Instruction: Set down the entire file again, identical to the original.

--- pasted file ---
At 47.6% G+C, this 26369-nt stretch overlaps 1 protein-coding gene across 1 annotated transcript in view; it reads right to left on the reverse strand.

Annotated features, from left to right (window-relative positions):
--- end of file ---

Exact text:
At 47.6% G+C, this 26369-nt stretch overlaps 1 protein-coding gene across 1 annotated transcript in view; it reads right to left on the reverse strand.

Annotated features, from left to right (window-relative positions):